Innovation research and advisory company Stylus will present an engaging seminar at this season’s Moda entitled New Fashion Landscape. Ahead of the company’s appearance at the show, head of fashion Emily Gordon-Smith examines some of the key issues facing the fashion sector today.
Q: What do you see as the biggest issues affecting the fashion industry at the moment?
A: There are a few conflicting issues at play. While overall clothing sales continue to decline, the activewear market is booming – suggesting we’re still willing to part with our cash. And as the trend of product exclusivity rises, particularly within athleisure, there’s equally a desire for inclusivity, demonstrating how nuanced the industry is becoming.
Re-engaging consumers in-store continues to be a challenge for many, but it also holds huge opportunity and we’re seeing some exciting innovation taking place here as brands and retailers open their minds to alternative models and ways of engaging their customers.
Perhaps one of the most problematic areas for the industry is sustainability. We’re not just talking about a need to use more sustainable resources and look at alternative methods of manufacturing, but a total shift in mindset and promise from the people on top to fundamentally change the way they operate their businesses. This represents a huge undertaking particularly for brands operating within fast fashion who still need to keep up with consumer demand. Although you could argue with the authority they have, they have the opportunity to be the most influential agents of change.
Q: How does this manifest itself on a retail / consumer level?
A: Within retail brands are responding by finding new ways to entice consumers, giving them a reason to come in-store.
It’s been well documented that the younger generations favour experience over product, as a result, the rules of engagement and how to do business are being rewritten. Exclusivity is a key element of that and is a strategy that has worked particularly well for brands exploring hi-lo collaborations. Looking at streetwear, where this approach has really lifted off, it appeals as a sort of cultural status symbol, defining the wearer as urban, streetwise and in some way active. This appeal has driven the demand for a more populist look at a luxury level, with designers engaging in hi-lo collaborations in order to gain crucial street credibility.
Q: How can retailers and brands react to that?
A: Irrespective of price point, getting consumers in-store remains an industry-wide struggle. Brands should look at ways to extend and flex their offering beyond product. For activewear brands there’s a natural fit in putting on exercise classes or facilitating exercise for example. Any retailer with a physical store space has the opportunity to use it for so much more than just selling, whether that’s as a place to entertain or to help people network/meet likeminded people, activities like these support the brand loyalty cause. This is particularly important as companies like Amazon continue to disrupt the path to purchase.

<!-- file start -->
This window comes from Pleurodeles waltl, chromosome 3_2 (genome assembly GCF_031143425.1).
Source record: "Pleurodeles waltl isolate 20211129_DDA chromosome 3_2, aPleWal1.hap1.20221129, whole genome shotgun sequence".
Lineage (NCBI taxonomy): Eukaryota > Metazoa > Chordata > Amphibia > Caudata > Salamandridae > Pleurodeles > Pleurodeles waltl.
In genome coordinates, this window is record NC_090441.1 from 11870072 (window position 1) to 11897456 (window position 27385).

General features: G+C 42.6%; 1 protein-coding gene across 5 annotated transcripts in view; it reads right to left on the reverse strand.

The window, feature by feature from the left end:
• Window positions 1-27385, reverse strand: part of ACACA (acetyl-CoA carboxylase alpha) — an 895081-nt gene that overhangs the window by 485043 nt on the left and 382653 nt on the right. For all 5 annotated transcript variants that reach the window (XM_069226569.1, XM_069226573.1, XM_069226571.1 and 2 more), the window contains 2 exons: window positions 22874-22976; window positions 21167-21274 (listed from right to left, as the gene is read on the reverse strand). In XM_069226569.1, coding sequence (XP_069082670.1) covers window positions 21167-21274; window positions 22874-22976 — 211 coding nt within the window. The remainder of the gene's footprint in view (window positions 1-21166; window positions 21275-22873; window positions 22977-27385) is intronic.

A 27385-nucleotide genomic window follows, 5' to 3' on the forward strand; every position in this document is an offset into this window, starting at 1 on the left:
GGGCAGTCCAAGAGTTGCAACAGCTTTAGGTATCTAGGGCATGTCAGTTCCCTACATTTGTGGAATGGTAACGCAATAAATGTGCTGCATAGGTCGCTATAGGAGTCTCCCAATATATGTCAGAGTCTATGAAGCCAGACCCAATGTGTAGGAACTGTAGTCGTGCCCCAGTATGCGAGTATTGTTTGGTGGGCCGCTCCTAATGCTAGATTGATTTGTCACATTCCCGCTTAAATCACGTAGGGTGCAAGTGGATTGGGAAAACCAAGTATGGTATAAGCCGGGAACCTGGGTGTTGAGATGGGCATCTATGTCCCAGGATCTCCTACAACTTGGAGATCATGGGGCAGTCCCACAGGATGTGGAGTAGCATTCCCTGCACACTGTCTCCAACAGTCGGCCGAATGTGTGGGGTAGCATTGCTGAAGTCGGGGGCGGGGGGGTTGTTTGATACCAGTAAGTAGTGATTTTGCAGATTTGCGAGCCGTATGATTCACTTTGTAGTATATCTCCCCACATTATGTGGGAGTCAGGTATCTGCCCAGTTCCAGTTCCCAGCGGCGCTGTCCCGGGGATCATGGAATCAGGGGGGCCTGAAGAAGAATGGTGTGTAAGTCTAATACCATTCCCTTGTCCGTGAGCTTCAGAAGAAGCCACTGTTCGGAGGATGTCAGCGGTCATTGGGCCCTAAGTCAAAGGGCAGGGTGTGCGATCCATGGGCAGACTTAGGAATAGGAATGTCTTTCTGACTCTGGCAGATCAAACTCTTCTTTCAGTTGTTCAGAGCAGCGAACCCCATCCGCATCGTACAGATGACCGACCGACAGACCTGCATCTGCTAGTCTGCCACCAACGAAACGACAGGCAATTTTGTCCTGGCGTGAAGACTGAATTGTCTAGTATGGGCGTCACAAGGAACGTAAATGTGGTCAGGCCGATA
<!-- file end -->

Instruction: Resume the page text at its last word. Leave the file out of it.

Q: Are certain sectors of the fashion industry more influenced than others by the issues and developments?
A: Fast fashion faces the biggest challenge in terms of reacting to the sustainability issue. As a market, it faces multiple challenges when it comes to instilling change (scale, model and budget).
The rise of active – partly a result of casualisation and a desire for all day comfort – has also massively affected more traditional categories such as tailoring and special occasion, across luxury, mass and mid-range.
Q: What are the biggest opportunities coming out of these above mentioned challenges?
A: The active category holds huge opportunity, especially when combined with an experiential approach.
Brands and retailers should also consider how they can behave more inclusively, such as looking at extending sizes and addressing the growing modest dressing audience.
Destinationwear is also a massive opportunity year-round as we choose experiences – so are travelling more – over possessions.
Q: How does your research as a trend forecaster help your clients?
A: Keeping pace with today’s world is a huge undertaking for brands. We help our clients to track shifting consumer mindsets, examining cross-industry trends and explore the links between consumer lifestyle, product and engagement trends. This not only keeps them informed about the here and now, but how these developments will play out in the future and where the opportunities for innovation and business growth lie.
Q: What do you anticipate to be or remain the biggest trends in terms of lifestyles and consumer behaviour that are here to stay in the foreseeable future?
A: The activewear trend is here to stay, and will continue to gain momentum as consumers place even more emphasis on wellbeing and health. Wellbeing has become big business for brands cross-industry. Within fashion, consumers are looking for wardrobe solutions that serve more than one need, and brands are responding. Hi-lo collaborations are one example, while brands like Nike are offering more laidback, cool lifestyle options in addition to their increasingly technical sportswear ranges.
Q: Stylus is hosting a seminar at this season’s Moda. What can visitors expect to come away with?
A: We’ll be discussing the new fashion landscape, dissecting the biggest external issues affecting business for retailers, brands and manufacturers – including some of those mentioned above. Visitors can expect to gain an insight into the course we expect these issues to take and walk away with a greater understanding of the opportunities for growth.
The Stylus seminar will be presented by Lisa Payne at 13.00 in the hall 18 catwalk theatre on Sunday 6 August.
This Q&A first appeared on WWB.